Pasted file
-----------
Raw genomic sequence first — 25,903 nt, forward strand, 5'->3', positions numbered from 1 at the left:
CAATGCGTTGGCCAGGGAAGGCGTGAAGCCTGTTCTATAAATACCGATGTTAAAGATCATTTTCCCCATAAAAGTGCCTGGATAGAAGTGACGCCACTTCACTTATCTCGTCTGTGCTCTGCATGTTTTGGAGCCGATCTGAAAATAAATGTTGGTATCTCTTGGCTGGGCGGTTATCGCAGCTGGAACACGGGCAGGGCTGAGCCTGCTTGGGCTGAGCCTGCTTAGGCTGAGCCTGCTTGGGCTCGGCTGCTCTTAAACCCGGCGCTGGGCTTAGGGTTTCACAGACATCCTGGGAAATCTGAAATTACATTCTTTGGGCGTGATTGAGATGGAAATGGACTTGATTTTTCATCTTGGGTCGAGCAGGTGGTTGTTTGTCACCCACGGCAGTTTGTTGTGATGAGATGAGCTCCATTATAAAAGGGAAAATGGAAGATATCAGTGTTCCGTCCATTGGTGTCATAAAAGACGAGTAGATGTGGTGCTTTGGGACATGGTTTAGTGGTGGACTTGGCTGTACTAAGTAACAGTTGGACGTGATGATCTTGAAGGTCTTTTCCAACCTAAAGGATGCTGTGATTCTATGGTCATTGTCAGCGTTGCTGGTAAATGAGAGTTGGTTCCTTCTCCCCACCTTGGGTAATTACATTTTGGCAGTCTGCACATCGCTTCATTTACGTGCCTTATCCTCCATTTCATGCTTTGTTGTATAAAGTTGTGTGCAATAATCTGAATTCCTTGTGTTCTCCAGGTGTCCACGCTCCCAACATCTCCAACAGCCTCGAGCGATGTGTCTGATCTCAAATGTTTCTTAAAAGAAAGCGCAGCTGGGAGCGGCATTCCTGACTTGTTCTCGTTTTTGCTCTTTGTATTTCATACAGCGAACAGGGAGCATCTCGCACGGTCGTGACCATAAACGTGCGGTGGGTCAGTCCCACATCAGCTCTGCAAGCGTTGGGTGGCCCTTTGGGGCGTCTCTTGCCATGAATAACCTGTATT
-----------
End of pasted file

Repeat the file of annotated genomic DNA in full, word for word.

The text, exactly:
Raw genomic sequence first — 25,903 nt, forward strand, 5'->3', positions numbered from 1 at the left:
CAATGCGTTGGCCAGGGAAGGCGTGAAGCCTGTTCTATAAATACCGATGTTAAAGATCATTTTCCCCATAAAAGTGCCTGGATAGAAGTGACGCCACTTCACTTATCTCGTCTGTGCTCTGCATGTTTTGGAGCCGATCTGAAAATAAATGTTGGTATCTCTTGGCTGGGCGGTTATCGCAGCTGGAACACGGGCAGGGCTGAGCCTGCTTGGGCTGAGCCTGCTTAGGCTGAGCCTGCTTGGGCTCGGCTGCTCTTAAACCCGGCGCTGGGCTTAGGGTTTCACAGACATCCTGGGAAATCTGAAATTACATTCTTTGGGCGTGATTGAGATGGAAATGGACTTGATTTTTCATCTTGGGTCGAGCAGGTGGTTGTTTGTCACCCACGGCAGTTTGTTGTGATGAGATGAGCTCCATTATAAAAGGGAAAATGGAAGATATCAGTGTTCCGTCCATTGGTGTCATAAAAGACGAGTAGATGTGGTGCTTTGGGACATGGTTTAGTGGTGGACTTGGCTGTACTAAGTAACAGTTGGACGTGATGATCTTGAAGGTCTTTTCCAACCTAAAGGATGCTGTGATTCTATGGTCATTGTCAGCGTTGCTGGTAAATGAGAGTTGGTTCCTTCTCCCCACCTTGGGTAATTACATTTTGGCAGTCTGCACATCGCTTCATTTACGTGCCTTATCCTCCATTTCATGCTTTGTTGTATAAAGTTGTGTGCAATAATCTGAATTCCTTGTGTTCTCCAGGTGTCCACGCTCCCAACATCTCCAACAGCCTCGAGCGATGTGTCTGATCTCAAATGTTTCTTAAAAGAAAGCGCAGCTGGGAGCGGCATTCCTGACTTGTTCTCGTTTTTGCTCTTTGTATTTCATACAGCGAACAGGGAGCATCTCGCACGGTCGTGACCATAAACGTGCGGTGGGTCAGTCCCACATCAGCTCTGCAAGCGTTGGGTGGCCCTTTGGGGCGTCTCTTGCCATGAATAACCTGTATT